Adventures in Reading

The Deluxe Transitive Vampire by Karen Elizabeth George
November 19, 2007, 1:45 pm
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“We all ended up somewhere with our various uncertain lives flapping about us in tatters and our pockets full of foreign coins.”

I had great hopes for Karen Elizabeth George’s The Deluxe Transitive Vampire: The Ultimate Handbook of Grammar for the Innocent, the Eager, and the Doomed (1984). A Gothic grammar companion – what could be more appealing? While most grammar usage books are not exactly the most riveting of reads The Deluxe Transitive Vampire barely comes in at slightly amusing (and that is only because of the amazing images in the book and the odd peculiar and delightful example). I first saw George’s book some months ago and was delighted by the idea of bodice ripping, vampires, and dusty cobwebs misleading me into learning grammar. Instead what I found is a straightforward and no nonsense traditional view of grammar with mostly horribly repetitive examples. (If she used somnambulist – one of my favorite words – one more time I was going to throw the book!)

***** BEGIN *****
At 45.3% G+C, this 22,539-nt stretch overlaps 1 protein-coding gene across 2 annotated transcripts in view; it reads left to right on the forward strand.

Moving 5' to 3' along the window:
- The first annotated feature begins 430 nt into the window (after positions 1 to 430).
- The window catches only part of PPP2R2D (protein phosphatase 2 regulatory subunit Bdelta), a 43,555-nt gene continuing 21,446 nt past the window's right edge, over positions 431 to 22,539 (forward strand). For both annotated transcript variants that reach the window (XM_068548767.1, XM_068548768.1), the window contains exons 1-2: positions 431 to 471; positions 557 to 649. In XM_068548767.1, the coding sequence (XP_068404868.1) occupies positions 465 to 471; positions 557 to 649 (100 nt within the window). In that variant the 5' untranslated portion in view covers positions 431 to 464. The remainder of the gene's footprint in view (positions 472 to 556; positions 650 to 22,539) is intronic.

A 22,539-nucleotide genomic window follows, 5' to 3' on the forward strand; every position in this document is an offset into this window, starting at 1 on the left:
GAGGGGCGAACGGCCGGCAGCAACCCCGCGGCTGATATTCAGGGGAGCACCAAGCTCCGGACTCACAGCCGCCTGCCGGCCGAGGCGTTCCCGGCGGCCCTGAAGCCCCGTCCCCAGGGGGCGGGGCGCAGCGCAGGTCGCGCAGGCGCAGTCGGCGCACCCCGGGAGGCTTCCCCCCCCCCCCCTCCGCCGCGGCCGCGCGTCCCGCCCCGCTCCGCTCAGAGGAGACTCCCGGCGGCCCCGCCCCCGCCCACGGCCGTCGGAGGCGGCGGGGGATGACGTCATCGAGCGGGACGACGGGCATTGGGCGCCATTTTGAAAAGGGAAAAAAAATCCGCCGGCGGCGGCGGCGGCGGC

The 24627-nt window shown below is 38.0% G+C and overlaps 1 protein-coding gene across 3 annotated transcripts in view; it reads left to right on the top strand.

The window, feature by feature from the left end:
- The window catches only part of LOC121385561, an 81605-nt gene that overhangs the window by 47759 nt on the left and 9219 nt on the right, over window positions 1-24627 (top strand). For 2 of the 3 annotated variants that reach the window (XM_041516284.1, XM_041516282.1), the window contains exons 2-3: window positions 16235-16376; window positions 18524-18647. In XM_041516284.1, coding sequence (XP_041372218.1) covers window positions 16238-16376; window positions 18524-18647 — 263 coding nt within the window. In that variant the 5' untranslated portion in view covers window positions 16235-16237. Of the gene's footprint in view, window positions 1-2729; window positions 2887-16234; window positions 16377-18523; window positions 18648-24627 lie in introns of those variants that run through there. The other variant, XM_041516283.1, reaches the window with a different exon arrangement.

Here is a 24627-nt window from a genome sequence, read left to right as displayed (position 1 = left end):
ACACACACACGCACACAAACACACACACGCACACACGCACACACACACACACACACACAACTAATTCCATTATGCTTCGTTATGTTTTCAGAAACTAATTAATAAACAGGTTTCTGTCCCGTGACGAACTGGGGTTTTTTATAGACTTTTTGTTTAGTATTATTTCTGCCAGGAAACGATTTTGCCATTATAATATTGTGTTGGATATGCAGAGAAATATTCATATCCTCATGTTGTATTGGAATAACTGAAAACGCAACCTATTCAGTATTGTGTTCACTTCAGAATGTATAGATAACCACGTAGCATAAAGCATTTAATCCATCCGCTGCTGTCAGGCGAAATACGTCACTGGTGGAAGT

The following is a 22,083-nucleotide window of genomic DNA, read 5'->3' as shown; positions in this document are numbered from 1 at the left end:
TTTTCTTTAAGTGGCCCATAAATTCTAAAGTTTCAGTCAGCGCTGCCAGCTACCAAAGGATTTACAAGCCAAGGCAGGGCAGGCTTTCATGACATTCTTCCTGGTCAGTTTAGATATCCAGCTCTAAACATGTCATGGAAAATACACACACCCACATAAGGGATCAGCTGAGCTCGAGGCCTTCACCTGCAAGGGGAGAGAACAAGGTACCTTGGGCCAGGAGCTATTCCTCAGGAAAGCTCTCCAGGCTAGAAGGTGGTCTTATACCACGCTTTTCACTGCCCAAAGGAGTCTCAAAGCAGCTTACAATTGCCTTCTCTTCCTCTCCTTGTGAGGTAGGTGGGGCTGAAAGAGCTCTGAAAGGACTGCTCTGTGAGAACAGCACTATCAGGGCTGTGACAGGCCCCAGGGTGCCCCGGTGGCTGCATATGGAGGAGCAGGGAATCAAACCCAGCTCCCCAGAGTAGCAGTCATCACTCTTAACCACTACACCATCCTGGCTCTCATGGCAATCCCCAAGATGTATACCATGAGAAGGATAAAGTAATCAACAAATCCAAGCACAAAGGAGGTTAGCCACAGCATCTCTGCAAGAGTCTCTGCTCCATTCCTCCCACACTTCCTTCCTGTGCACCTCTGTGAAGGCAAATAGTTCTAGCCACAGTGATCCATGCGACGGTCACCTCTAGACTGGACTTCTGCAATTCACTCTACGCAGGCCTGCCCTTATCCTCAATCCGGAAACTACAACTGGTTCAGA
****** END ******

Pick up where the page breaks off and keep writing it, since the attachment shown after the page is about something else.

If you are looking for a straightforward (and bland) review for English grammar George’s book may be ideal for you. (Though do look for it in paperback as the $24 hardback price is a bit steep.) If you have a friend with an unhealthy adoration for grammar and vampires by all means purchase them this book for Christmas. If you are looking for more user-friendly books I suggest Woe Is I and Grammar Snobs. George is working with a terrific ideal, but it falls short from the promised “lively gothic narrative,” and the reader is left with just another tedious grammar guide. However, if you are looking for a book that exclusively focuses on grammar (and thus excludes spelling and punctuation) The Deluxe Transitive Vampire is worth looking through.



I actually have “Grammar Snobs [Are Great Big Meanies]” on my Christmas list! Have you read it? Is it good?

Comment by Claire C. Cake

Claire: Grammar was never so funny until I picked up a copy of “Grammar Snobs,” and I cannot wait until Casagrande’s second book “Mortal Syntax” comes out. It is a user friendly guide, informative, amusing, and sets anyone at ease who has ever doubted her (or his) grammar skills. I adore the author and have asked her various questions over at her blog. Definitely check it out:

Comment by bookchronicle

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